Hidden tricks you didn't know your Android phone could do

Android phone in forest
Are you getting the most out of your Android?

The Android versus iPhone debate continues to rumble on. But one thing is certain: Google's phone software is more versatile and customizable than Apple's offering. Dig into the settings and tweaks available for your Android phone and you'll find a host of clever features and useful tools. We've collected 10 of them right here.
A quick note before we begin: Android has a wide variety of makes, models, and versions, which makes it more difficult to find features that will be consistent across all devices. We only verified the following tips on stock Android 7.0 Nougat—they should also work on related systems, but some of the menus and procedures may vary slightly.
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1. Cast your Android screen

Android Casting
ANDROID CASTING
Recent versions of Android come with Chromecast mirroring built in.
David Nield/Popular Science
For a number of years, you've been able to broadcast your Android phone or tablet's display to the larger screen of a television using a Chromecast. In addition to beaming video from all the usual movie and TV apps, this streaming device can mirror your phone. Take advantage of a mirroring shortcut in the Quick Settings pane, which you access by dragging down from the top of the screen with two fingers. You should find a Cast option in this menu.
If it doesn't show up, there's another way to set up mirroring. First, check to make sure you've installed the Google Home app for Android. You probably already used this program to set up your Chromecast. Open the app, tap Cast screen/audio from its menu, and then choose your Chromecast. Your device's display should appear on the big screen.
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2. Run apps side-by-side

Split screen
SPLIT SCREEN
Need two apps side-by-side? Android can help.
David Nield/Popular Science
One of the new features added in Android 7.0 Nougat is the option to run apps side-by-side or one above the other. This view comes in handy when you want to display photos, optimize your social networking, or multitask, although it's a bit too laggy for gaming.
To set it up, tap the Overview button (the square icon below the screen) button, and choose which of your recently used apps you want to see. Then, hold and drag that app's title bar to the top or left of the display. Finally, choose another open app to appear alongside or under it.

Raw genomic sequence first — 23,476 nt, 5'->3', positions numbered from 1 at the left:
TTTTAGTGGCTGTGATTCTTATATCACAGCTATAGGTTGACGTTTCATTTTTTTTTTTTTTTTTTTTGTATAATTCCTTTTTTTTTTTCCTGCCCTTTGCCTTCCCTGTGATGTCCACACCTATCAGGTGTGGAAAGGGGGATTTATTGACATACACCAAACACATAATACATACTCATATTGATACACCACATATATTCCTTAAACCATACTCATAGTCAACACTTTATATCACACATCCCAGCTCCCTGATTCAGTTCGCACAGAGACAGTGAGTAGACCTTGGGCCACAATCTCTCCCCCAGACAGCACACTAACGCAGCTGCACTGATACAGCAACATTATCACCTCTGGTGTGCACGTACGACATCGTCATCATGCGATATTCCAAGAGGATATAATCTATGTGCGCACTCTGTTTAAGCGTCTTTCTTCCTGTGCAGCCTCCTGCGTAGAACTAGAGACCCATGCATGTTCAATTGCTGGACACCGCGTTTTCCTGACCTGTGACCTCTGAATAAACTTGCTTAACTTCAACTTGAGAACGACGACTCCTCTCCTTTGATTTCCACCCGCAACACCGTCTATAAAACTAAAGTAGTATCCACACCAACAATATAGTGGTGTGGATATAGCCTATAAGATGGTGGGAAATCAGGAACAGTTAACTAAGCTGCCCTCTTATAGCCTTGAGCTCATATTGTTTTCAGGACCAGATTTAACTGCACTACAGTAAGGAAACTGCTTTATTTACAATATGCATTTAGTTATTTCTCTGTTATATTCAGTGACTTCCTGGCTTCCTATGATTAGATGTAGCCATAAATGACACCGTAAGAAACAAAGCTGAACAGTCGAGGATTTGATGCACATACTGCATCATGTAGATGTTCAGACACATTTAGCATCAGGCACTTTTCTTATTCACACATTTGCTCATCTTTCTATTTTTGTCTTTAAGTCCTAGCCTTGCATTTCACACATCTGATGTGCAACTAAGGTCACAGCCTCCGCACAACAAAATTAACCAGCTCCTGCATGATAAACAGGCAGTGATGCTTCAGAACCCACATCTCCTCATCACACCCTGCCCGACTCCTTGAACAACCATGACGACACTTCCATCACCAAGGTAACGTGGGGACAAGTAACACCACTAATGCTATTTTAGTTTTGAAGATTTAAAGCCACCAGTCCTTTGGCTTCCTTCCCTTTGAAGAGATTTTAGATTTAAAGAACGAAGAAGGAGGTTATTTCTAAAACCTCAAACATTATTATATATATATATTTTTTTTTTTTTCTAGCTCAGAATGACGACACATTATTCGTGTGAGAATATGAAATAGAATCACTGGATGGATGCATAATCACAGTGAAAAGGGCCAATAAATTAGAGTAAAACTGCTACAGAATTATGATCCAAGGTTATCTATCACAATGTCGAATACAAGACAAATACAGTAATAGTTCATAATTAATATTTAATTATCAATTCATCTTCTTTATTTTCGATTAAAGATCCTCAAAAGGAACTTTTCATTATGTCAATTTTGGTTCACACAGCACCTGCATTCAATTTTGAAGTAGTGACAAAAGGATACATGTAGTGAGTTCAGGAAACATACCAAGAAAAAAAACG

Meanwhile, here's another related tip: Double-tap rather than single-tap the Overview button to quickly switch between the two apps you've been using most recently.
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3. Make text and images more visible

Display size
DISPLAY SIZE
Change the size of on-screen objects.
David Nield/Popular Science
If you're struggling to see what's on the screen—or, alternatively, if you want to cram as much content as possible onto the display and don't mind doing a bit of squinting along the way—you can zoom in or out on text and objects. Not all the apps will respond to these adjustments, but most of them will.
To change size settings, open the Android Settings app and go to the Display heading. From the Display menu, tap the Font size link to change the default font size in Android. Select the Display size link to make on-screen objects larger or smaller.
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4. Change volume settings independently

Android volume
ANDROID VOLUME
Android lets you adjust multiple different volume settings.
David Nield/Popular Science
Your device plays several different types of audio—including ring tones, notifications, alarms, phone calls, and media. If you've ever gone to the Settings menu, opened Sounds, and tapped Volume, you'll have seen that you can use individual sliders to adjust these audio types individually.
However, Android gives you a quick-and-easy shortcut. Tap the physical volume buttons on the side of your device to make whatever's currently playing softer or louder (if no media is playing, this action will adjust your ringtone volume). When you do, a small box will pop up on the screen, showing which volume setting is changing and how. On the side of that box, you should see a small arrow. Tap it, and the box will expand to show multiple volume sliders at once. This can save you a trip to Settings.